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Solange Knowles may have just single-handedly elevated ballet to the mantle of mainstream culture—a feat the art form has struggled to achieve over the last few decades. Audiences that were once comprised of well-off, elderly dance donors and stately socialites are becoming younger, less white, and clamoring for more diversity and artistic risk-taking. And as of this week, the New York City Ballet—a leading ballet company, which has also been the subject of several scandals in recent years—suddenly appears ready to deliver audiences some of what they’ve been hoping for. 
 

On Monday, the New York Times reported that NYCB had commissioned Solange, the Grammy-winning artist who once dreamed of attending Juilliard, to compose her first original ballet score for the company’s Fall Fashion Gala in September, which will also be showcased in a slew of shows in October and May.

“I’ve been wanting to attend the ballet, and Solange composing the score for a couple of shows was the cherry on top for me,” Tamara Young, a Knowles fan, told Jezebel via email. “The ballet is considered high art, and the barrier of entry is difficult for BIPOC, so Solange becoming the first Black woman to compose the score for the New York City Ballet is incredible, and I absolutely must witness it.”

Solange’s score will accompany an untitled work by choreographer Gianna Reisen, which will premiere at the gala alongside a new piece by Kyle Abraham, putting at least two Black artists on the evening’s program. “I’m loving this moment for her,” Noella Williams, another fan, told Jezebel. “Plus, I get to see my first ballet!”

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As more of Solange’s longtime fans caught wind of the news, tickets for the performances began to fly off City Ballet’s website in a manner generally reserved for international pop stars. Solange began trending, which, if only by association, meant ballet was trending, too. She was hailed for entering an “intimidating” space for Black women, while many were shocked at her ability to get them to even buy ballet tickets—something many still consider to be too pricey or stuffy. Several fans mentioned the NYCB site even set up a virtual waiting room to buy tickets.

After hearing about the show, Young told Jezebel that she snagged a ticket from City Ballet’s website for $128 with taxes and fees after a five-minute wait time—a price she said is “somewhat affordable for ballet.”
 

Nia Tucker also told Jezebel they immediately went searching for tickets after hearing the news. Tucker searched for the October and May tickets advertised as “starting at $38,” but kept running into tickets for the world premiere at the fall gala instead, where tickets start at $750. As of publication, tickets for the gala’s $1,000 and $1,500 levels are sold out, while the Anniversary Table and Chairman’s Circle Table are available for $200,000 and $100,000, respectively. Fall galas, after all, are one of dance’s biggest annual fundraisers, but if ballet companies are making the argument that ballet is for everyone, those high price tags for a premiere say otherwise.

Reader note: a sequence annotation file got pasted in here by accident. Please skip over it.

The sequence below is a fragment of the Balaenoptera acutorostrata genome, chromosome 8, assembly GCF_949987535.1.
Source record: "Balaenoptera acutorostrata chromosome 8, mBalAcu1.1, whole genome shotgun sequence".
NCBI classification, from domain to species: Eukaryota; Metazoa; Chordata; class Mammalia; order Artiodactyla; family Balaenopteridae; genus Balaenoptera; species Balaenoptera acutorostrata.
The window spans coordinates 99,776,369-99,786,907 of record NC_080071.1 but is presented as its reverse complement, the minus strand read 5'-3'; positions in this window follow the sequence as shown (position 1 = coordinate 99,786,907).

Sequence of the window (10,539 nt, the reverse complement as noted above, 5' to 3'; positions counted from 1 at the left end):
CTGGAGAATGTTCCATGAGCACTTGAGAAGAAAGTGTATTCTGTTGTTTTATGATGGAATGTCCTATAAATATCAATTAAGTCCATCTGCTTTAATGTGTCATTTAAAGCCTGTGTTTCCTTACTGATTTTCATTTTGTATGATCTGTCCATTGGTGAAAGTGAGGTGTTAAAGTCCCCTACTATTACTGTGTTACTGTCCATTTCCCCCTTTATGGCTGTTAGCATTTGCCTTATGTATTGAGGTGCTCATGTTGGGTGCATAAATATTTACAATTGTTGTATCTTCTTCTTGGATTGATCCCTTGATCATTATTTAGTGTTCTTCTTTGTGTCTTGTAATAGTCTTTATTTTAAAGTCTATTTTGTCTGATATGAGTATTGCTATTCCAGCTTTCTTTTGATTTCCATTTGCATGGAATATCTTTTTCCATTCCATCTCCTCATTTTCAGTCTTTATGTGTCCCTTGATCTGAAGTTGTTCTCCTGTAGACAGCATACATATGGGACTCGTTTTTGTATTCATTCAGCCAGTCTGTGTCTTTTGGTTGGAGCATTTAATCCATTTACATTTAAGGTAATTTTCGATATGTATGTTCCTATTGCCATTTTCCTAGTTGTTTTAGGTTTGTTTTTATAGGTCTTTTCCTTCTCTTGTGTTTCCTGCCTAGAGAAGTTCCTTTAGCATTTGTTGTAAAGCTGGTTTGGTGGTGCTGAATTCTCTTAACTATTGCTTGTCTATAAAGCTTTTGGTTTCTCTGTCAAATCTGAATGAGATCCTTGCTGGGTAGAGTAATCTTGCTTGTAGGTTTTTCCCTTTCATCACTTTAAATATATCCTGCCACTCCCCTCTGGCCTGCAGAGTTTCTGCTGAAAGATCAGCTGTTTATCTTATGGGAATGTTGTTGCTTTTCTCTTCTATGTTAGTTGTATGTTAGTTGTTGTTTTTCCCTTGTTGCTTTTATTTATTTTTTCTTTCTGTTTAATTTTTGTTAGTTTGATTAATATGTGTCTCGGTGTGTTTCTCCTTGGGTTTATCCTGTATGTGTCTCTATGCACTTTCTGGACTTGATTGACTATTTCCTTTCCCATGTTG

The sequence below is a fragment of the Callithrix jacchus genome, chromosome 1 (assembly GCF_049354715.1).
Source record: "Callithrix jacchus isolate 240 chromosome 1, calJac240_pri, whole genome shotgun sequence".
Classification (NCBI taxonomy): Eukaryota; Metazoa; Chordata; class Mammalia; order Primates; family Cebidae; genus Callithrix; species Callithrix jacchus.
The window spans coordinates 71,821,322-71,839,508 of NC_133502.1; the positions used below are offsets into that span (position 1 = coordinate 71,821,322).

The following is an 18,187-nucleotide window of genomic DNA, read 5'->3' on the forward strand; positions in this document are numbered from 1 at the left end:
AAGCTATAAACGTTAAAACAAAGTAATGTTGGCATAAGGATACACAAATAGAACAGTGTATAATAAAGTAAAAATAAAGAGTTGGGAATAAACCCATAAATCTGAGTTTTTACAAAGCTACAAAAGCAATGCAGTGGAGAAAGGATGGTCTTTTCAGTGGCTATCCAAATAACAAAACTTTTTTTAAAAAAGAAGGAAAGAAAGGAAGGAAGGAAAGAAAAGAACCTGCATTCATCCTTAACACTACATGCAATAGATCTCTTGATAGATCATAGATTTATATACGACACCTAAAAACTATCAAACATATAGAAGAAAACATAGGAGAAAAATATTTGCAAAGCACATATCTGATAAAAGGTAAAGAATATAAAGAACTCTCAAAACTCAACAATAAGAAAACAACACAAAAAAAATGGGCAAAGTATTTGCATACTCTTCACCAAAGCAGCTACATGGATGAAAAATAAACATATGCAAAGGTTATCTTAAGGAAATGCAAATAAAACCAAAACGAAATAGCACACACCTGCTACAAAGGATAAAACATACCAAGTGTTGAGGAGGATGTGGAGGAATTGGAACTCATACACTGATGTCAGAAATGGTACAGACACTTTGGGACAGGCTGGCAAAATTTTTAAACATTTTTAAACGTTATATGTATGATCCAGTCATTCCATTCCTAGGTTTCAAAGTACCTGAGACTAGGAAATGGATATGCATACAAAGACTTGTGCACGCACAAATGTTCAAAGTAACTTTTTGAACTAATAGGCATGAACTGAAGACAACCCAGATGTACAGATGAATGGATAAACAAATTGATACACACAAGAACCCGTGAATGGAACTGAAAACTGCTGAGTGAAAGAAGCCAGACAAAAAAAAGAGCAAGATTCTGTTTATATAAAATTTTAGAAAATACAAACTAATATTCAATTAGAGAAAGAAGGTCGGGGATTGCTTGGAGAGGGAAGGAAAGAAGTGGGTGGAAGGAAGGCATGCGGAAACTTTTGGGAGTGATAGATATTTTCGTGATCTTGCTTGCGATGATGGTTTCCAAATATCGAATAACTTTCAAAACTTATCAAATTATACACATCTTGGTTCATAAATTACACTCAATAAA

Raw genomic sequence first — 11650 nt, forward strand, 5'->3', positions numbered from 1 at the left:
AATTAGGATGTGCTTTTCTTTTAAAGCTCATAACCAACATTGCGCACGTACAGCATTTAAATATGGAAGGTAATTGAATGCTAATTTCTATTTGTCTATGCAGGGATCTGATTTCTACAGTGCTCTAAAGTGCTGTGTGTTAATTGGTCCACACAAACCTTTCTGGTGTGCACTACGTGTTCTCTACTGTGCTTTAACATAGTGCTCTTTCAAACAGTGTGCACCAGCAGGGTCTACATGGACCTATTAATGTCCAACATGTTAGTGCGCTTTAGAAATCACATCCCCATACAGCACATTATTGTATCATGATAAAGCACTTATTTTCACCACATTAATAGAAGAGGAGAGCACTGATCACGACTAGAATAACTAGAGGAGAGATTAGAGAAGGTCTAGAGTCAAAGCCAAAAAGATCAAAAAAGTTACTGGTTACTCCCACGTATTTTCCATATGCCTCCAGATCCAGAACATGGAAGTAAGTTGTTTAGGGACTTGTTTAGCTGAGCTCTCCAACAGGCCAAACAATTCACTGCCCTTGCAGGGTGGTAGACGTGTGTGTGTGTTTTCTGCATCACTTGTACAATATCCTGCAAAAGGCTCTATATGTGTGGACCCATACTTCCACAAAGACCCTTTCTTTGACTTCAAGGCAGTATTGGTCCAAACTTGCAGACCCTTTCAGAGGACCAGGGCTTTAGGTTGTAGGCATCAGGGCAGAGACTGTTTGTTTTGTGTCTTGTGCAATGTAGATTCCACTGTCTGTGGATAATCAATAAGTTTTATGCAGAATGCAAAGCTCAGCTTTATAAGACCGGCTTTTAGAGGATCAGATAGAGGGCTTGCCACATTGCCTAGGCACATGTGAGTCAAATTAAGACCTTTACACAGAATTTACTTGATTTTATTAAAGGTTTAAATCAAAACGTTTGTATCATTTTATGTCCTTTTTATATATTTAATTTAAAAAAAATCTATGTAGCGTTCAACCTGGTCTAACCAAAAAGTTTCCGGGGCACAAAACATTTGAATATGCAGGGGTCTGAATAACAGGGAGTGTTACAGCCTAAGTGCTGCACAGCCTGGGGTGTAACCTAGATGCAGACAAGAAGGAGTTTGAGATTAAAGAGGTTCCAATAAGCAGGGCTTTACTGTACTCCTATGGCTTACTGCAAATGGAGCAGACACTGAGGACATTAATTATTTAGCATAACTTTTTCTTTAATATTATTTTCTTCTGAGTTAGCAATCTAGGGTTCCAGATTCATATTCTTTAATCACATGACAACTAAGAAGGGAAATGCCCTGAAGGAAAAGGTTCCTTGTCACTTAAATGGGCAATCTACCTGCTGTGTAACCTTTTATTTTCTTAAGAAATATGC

“I was frustrated because when the news dropped, I felt as if all the dates and prices should have been [easily available] too, not just the gala, which is for those who can afford those high prices,” Tucker said. They’re still trying to get a ticket.

Some fans wondered why Solange would opt into this space—one which has historically not welcomed Black audiences or prioritized the presence of Black dancers. Ballet is known to run about 10 to 20 years behind the diversification of pop culture at large: Misty Copeland became the first Black principal ballerina at American Ballet Theatre just seven years ago, and some of ballet’s biggest stars are still forced to wear tights and pointe shoes that don’t match their skin.

However, that trend—saving collaborations with famous Black artists or other tokenized choreographers for galas—is troubling. It means that the privilege of being amongst the first to see Solange’s work is reserved for donors or those who can shell out at least $750 per ticket, upholding the problematic class stratification that made ballet feel out of touch in the first place. It also means that commissioning women artists, let alone Black women artists, ends up getting pegged as an opportunistic novelty performance or a one-off, regardless of how transcendent the piece might actually be.
 

Solange’s commission is groundbreaking, exciting, and historic, and I have no doubt that every performance will be filled with electric audiences buzzing about how glorious it is to see an iconic Black artist in such a historically white space. This news should be celebrated, but it’s also proof that women—especially those from marginalized backgrounds—are often handed the impossible task of reversing a century’s worth of exclusion. 
 

But, at a gala where donors are courted, wined, and dined, Solange can prove that Black art belongs there, and that her involvement with the ballet is neither a novelty nor a “special show,” but a deserved staple. It’s not her responsibility to do so, but she’s Solange; she’ll pull it off anyways.

This content was originally published here.

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